K-Y Jelly: Multiple studies have been conducted on the popular lubricant that all come to the same conclusion, which is the motility of the sperm is severely impacted with the use of this product.

According to Legacy, several studies dating back to the early nineties show that sperm movement is severely decreased when contact is made with K-Y Jelly. One, in particular, published in the American Journal of Obstetrics & Gynecology found that just after 15 minutes of being in contact with the lubricant, 80 percent of the sperm showed no signs of motility and the remaining sperm had just five percent motility. The decrease of motility for sperm was found for all versions of the K-Y Jelly products.

Astroglide: According to WebMD, Astroglide slows motility in sperm. So much so, that according to a 1996 study, after one hour, all the sperm that came into contact with the lubricant were no longer alive. Other studies still showed how motility decreased in shorter increments leading up to the demise of the sperm.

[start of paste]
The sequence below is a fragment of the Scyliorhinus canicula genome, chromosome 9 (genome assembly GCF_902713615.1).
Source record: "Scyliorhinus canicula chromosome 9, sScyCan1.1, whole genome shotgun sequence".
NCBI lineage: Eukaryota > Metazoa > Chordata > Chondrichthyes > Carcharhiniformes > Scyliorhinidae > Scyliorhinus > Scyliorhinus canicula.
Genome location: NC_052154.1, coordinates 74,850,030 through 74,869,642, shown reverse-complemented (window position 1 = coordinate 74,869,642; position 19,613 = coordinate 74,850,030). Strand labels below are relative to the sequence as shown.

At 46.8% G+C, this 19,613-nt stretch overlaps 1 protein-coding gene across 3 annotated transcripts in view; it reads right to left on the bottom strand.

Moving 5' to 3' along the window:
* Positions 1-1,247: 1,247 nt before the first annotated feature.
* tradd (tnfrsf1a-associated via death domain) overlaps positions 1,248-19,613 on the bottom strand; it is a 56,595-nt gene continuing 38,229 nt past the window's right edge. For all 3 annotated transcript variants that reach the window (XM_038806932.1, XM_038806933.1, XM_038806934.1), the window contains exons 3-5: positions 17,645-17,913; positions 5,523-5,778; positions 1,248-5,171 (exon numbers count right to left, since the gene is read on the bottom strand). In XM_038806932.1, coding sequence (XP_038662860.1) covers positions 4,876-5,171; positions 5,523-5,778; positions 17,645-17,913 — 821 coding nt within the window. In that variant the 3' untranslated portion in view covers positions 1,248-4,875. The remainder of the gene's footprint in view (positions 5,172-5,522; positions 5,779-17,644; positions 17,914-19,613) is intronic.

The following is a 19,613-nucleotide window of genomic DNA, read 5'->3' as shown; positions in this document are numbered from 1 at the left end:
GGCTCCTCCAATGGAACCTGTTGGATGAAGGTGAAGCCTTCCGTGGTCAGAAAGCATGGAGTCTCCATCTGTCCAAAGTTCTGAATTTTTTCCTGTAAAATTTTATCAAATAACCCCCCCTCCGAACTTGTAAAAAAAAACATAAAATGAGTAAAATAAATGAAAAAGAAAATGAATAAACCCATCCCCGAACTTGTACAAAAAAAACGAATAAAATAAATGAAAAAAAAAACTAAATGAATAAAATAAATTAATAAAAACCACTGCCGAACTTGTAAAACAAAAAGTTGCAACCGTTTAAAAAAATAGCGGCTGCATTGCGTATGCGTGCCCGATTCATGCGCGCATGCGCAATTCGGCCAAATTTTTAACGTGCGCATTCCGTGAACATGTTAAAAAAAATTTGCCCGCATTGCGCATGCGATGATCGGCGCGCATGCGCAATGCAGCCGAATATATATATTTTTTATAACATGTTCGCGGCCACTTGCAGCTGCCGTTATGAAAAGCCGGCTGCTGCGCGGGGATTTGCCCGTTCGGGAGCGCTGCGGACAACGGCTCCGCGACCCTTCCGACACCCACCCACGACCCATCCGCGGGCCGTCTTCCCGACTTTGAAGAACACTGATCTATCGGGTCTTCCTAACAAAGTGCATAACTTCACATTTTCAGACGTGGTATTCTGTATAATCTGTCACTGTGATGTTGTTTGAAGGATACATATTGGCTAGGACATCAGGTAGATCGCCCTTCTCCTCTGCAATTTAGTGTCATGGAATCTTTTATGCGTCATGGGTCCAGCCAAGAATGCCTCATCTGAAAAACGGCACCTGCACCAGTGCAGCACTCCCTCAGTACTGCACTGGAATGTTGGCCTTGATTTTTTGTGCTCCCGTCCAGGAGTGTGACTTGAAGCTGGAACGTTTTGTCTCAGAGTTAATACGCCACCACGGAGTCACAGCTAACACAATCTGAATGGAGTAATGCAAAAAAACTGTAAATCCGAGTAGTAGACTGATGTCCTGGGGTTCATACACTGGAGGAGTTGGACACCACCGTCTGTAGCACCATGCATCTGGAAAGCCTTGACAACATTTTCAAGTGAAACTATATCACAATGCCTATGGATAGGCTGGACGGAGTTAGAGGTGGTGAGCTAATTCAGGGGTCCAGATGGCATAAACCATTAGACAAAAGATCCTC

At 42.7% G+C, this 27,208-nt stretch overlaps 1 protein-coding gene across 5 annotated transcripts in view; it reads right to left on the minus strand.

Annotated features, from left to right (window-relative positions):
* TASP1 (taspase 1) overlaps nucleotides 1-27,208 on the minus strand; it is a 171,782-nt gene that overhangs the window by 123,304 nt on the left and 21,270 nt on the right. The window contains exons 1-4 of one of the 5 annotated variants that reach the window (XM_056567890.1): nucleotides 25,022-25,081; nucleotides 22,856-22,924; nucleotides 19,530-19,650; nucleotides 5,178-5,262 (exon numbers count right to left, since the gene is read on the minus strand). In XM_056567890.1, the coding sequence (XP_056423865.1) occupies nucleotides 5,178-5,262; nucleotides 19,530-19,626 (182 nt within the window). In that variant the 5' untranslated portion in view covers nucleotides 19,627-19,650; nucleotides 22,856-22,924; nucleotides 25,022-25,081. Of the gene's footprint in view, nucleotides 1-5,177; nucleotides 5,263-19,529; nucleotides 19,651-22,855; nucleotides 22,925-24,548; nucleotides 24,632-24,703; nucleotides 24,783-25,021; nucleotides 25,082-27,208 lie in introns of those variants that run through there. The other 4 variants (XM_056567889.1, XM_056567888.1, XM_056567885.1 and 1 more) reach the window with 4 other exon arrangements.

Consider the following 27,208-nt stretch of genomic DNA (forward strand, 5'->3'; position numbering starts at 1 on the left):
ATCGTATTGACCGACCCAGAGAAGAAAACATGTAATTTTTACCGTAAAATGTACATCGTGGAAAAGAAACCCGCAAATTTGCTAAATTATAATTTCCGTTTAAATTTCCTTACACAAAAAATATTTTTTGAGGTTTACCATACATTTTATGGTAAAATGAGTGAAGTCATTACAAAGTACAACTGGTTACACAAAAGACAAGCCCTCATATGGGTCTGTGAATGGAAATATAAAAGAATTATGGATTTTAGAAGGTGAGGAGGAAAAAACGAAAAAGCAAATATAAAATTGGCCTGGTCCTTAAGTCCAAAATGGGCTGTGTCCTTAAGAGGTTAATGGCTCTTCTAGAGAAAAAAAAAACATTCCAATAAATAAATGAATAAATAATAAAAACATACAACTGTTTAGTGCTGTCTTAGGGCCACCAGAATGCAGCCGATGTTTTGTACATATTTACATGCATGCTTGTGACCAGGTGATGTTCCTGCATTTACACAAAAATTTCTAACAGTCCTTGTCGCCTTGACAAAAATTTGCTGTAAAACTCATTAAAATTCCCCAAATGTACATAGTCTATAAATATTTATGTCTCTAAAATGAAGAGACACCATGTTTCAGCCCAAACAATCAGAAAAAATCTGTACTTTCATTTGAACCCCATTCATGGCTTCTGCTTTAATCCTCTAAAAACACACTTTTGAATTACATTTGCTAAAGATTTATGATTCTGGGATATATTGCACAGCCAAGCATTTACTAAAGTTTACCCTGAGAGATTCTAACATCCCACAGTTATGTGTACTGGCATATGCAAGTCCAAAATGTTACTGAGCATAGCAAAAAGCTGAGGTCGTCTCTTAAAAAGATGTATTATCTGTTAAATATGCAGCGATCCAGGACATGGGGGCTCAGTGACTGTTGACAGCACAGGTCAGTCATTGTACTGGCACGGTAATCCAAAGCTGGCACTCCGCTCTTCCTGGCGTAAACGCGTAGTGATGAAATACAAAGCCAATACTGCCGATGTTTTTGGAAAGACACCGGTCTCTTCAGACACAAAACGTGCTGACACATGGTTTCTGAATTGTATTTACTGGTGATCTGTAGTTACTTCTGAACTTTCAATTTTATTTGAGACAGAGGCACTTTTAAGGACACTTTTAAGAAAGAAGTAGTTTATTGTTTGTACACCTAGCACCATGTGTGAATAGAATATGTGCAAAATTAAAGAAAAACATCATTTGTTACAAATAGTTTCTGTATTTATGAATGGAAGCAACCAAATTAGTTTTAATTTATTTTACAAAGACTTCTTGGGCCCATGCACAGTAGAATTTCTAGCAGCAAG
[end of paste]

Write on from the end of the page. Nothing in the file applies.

Silicone-Based Lubricants

While silicone-based lubricants did not degrade the sperm at the same rate that the water-based ones did, silicone-based lubricants still caused problems with sperm motility.

Replens: According to LubeLife, silicone-based personal lubricants can cause problems when it comes to sperm surviving to fertilize an egg. So much so, that according to a 2007 study, there was a 60 percent decrease in motility of sperm after 30 minutes. Other studies showed comparable results as well.

Oil-Based Lubricants



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via Pexels/Skyler Ewing

Sperm overall fared better with oil-based lubricants than they did with silicone or water-based lubricants. While there were some that caused degradation, others still appeared to help sperm on their way to fertilization.

Olive oil: According to a 1998 study, after 15 minutes of coming into contact with olive oil, sperm motility was decreased by 50 percent. And after two hours, the motility was decreased by another 25 percent still.

Canola oil: According to a 2014 study, canola oil was found to decrease motility in sperm after being in contact for five minutes. After 30 minutes, the motility was stopped completely and the sperm were no longer considered viable.